Death, Maiming, Money, and Muni

The enormous costs -- human and financial -- of bad drivers and lax discipline at the San Francisco Municipal Railway

In 2002, Muni had 109 accidents per million miles traveled. By comparison, the King County Department of Transportation, which serves the Seattle metropolitan area, had 38 accidents per million miles. The Los Angeles Metropolitan Transit Authority had 35, Washington, D.C.'s Metropolitan Area Transit Authority 27, and Atlanta's MARTA just 25. From 1989 to 1999, Muni's accident rate increased by 11 percent (reaching a high of 124 four years ago). Muni's numbers improved after the agency redefined what it considered an accident, but Muni is still booking an accident rate that is more than twice what comparable systems report.

And Muni drivers appear to be getting worse at their job. In 2001, according to the most recent data available from the agency, Muni reported that the number of operators involved in one or more accidents increased by 8 percent over the previous year. And the number of operators with zero accidents was 200 fewer than in the previous year, an 8 percent decrease.

Ned Einstein, president of Transportation Alternatives Inc., a transit safety consulting firm, worked as a planner for many years in Los Angeles, Paris, and Washington, D.C. One of the country's leading experts on transit safety, he says he understands the concerns of the union drivers, the system administrators, and the public, and is familiar with Muni's safety issues. He says that Muni management does not draw appropriate conclusions from its accident data.

"There is a subtle blend of factors from which a high accident rate emerges," he contends. With too much overtime, he says, drivers become fatigued. Because the schedules are too tight, it is hard to enforce safety. Drivers cut corners to save time.

"It's a chain reaction," observes Einstein. "Things add up and make the driver's job tough."

Overall, he says, it just takes a lot of energy, intelligence, stamina, and attention to detail to be a safe transit driver.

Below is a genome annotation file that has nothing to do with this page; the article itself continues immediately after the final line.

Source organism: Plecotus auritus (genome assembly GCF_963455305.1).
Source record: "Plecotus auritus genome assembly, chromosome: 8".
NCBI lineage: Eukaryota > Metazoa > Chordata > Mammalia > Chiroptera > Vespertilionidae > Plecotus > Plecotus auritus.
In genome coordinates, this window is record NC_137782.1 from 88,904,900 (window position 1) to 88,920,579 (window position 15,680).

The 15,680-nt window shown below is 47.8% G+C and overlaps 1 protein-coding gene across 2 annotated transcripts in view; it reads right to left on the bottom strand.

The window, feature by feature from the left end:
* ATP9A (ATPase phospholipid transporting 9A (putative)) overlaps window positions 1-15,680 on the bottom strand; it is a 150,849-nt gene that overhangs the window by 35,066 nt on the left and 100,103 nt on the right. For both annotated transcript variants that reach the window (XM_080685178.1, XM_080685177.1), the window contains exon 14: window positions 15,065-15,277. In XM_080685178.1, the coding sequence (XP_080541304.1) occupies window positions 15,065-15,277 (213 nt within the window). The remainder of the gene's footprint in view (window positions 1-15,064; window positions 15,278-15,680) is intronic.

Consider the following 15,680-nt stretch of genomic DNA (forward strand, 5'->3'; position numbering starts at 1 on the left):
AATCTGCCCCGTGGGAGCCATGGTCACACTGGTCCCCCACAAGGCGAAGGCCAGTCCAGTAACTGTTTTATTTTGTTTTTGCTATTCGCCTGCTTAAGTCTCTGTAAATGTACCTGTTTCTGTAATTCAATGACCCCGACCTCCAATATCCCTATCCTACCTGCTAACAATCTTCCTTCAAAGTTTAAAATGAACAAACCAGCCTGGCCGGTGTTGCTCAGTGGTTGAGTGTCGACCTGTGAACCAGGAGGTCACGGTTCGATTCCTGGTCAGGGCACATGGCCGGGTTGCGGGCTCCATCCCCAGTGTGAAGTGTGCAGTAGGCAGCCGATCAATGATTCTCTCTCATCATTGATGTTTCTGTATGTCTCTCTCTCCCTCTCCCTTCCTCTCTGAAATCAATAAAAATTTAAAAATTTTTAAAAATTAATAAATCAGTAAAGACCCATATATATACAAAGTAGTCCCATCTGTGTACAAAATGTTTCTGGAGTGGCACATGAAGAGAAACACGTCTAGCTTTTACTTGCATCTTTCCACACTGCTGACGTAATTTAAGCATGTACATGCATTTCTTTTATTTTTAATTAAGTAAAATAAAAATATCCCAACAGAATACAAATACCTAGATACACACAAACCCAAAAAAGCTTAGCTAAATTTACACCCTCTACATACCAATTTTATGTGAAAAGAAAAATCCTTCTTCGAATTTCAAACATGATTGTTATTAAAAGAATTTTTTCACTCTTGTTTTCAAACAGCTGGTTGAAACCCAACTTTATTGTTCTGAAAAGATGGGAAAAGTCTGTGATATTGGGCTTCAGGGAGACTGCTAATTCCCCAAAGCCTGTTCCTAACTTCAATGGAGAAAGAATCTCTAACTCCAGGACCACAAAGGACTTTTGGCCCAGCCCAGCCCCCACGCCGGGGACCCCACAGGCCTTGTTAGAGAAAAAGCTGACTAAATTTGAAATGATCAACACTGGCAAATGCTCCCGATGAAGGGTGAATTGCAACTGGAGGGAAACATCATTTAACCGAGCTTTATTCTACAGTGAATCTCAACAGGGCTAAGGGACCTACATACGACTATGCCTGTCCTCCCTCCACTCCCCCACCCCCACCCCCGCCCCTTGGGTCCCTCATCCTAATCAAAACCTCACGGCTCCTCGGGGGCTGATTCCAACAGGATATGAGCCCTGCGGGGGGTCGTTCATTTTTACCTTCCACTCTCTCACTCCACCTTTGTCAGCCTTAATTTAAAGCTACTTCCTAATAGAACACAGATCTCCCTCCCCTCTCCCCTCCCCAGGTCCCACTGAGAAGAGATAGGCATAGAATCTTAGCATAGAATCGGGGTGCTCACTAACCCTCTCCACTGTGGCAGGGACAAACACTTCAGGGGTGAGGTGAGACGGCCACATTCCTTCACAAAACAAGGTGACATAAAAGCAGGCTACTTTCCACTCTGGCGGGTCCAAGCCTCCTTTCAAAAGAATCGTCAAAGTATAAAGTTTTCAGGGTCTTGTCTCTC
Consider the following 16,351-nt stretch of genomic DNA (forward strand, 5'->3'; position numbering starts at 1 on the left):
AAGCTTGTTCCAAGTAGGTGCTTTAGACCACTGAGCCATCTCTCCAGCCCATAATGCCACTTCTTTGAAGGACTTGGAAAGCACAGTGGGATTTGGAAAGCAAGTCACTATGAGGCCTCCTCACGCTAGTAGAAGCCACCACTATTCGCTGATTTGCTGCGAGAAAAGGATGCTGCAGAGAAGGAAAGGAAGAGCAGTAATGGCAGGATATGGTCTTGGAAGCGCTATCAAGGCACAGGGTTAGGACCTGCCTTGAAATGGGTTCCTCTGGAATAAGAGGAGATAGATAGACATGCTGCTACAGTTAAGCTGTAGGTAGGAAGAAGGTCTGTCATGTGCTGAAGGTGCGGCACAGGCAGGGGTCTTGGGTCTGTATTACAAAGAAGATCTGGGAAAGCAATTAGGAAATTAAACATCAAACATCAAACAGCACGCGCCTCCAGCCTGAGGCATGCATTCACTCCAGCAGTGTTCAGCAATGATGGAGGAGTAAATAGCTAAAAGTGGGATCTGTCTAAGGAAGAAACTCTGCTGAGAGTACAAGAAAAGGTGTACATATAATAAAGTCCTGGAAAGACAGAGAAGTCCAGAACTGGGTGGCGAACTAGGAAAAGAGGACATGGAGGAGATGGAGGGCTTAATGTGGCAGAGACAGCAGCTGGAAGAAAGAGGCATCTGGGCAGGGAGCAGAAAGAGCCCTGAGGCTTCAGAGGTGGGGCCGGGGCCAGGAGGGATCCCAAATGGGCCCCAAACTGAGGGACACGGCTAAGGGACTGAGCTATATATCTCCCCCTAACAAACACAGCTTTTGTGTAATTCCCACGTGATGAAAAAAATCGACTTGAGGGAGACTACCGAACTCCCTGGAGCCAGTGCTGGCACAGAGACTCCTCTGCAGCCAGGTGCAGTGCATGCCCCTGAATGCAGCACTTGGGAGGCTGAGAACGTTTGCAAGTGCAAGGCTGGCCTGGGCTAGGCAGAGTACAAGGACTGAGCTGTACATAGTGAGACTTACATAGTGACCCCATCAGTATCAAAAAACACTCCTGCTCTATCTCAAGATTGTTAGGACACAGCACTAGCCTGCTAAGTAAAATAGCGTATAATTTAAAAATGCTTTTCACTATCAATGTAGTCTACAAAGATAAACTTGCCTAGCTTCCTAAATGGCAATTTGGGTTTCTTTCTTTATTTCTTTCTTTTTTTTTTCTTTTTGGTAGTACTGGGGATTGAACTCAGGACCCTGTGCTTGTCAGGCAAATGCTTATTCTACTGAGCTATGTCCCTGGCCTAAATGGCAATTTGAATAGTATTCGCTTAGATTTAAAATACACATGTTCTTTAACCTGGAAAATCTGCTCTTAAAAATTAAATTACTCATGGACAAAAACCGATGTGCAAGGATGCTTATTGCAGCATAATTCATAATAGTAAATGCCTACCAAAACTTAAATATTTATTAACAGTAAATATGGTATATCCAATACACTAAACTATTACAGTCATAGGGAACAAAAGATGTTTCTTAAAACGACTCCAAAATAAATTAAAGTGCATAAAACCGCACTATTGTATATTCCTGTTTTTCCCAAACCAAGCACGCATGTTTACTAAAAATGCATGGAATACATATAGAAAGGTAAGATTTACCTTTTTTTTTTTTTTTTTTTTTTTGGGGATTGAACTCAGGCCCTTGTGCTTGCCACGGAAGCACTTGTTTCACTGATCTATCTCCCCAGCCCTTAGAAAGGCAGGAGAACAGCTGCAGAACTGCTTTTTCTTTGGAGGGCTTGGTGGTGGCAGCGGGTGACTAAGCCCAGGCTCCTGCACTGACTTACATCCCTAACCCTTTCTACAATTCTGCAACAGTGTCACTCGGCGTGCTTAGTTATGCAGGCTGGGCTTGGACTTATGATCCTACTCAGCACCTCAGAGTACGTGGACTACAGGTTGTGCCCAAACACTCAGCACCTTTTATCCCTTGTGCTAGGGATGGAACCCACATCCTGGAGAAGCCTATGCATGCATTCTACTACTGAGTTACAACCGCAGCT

On Dec. 15, 1996, Emily Landsverk walked out of her Cole Valley apartment to buy burritos for herself and her boyfriend. A recent UC Berkeley graduate in anthropology, Landsverk, 26, was working as a legal secretary for the American Civil Liberties Union. At the intersection of Haight and Cole, she crossed the street.

Welton N.M. Beattie, a 12-year Muni veteran, was driving the No. 37 bus west on Haight Street. In a deposition, Beattie said that he felt a "bump." Then another. Somethingwas in the way of the bus, he did not know what. He accelerated; bump again. According to a half-dozen witnesses, Beattie rolled the 15-ton bus on top of the obstruction and stopped. Angry, frightened passers-by pounded on the bus door, shouting, "Get off of her! Get off of her!" At that point, according to his deposition, Beattie looked in his side mirror, saw a body under his tire, and pulled forward.

Weeping from the pain of a crushed pelvis, Landsverk feebly tried to raise herself on her forearms. Beattie called the Muni dispatcher. A witness to the accident, Lorri Puente, who was on the sidewalk, testified in a deposition that the driver "was screaming about being disruptive of his schedule. And I kept a couple of people from going at him physically because they said, you know, 'What's wrong with you? You just ran over an individual twice, dragged her. Don't you have any compassion?'

"And he was a very angry individual. He says -- he said, you know, 'This is going -- I'm going to be late for my schedule.'"

As paramedics rushed Landsverk to San Francisco General Hospital, where she fought for her life, Beattie told a police officer, "I was making a left turn. All of a sudden this lady ran in front of the bus." Based on Beattie's statement, the cop wrote into his report that Landsverk had crossed the street outside the crosswalk -- in other words, that she was a jaywalker. The police did not interview eyewitnesses to the initial strike. But Puente testified that a passer-by told her Landsverk had been inside the crosswalk.

Doctors treated Landsverk for three broken ribs; a bruised lung; a punctured diaphragm; a lacerated liver; wounded intestines; a busted spleen; nerve damage in her legs and urethral sphincter muscle; a tear in her vagina, which had been separated from her abdominal wall; a shattered, free-floating pelvis; a degloved (skinned) left arm; deep abrasions on her legs; a large chunk of flesh torn out of her groin; and a broken pinkie finger.

In a deposition given a few months later to Landsverk's attorney, Mary Alexander, Beattie changed the story he told the police, saying he never saw Landsverk until he heard "a human cry." Parsing his words, he seemed to try to disassociate himself from a bus that had acted badly on its own volition.

Beattie: It appeared that the bus had some kind of contact with the pedestrian ....

Alexander: [Did] the bus run over the person?

Beattie: I determined that there was an injured person.

Alexander: When did you decide that your bus had run over this person?

Beattie: I never came to that decision or conclusion.

Alexander: As you sit here today, have you come to the conclusion that your bus ran over the person?

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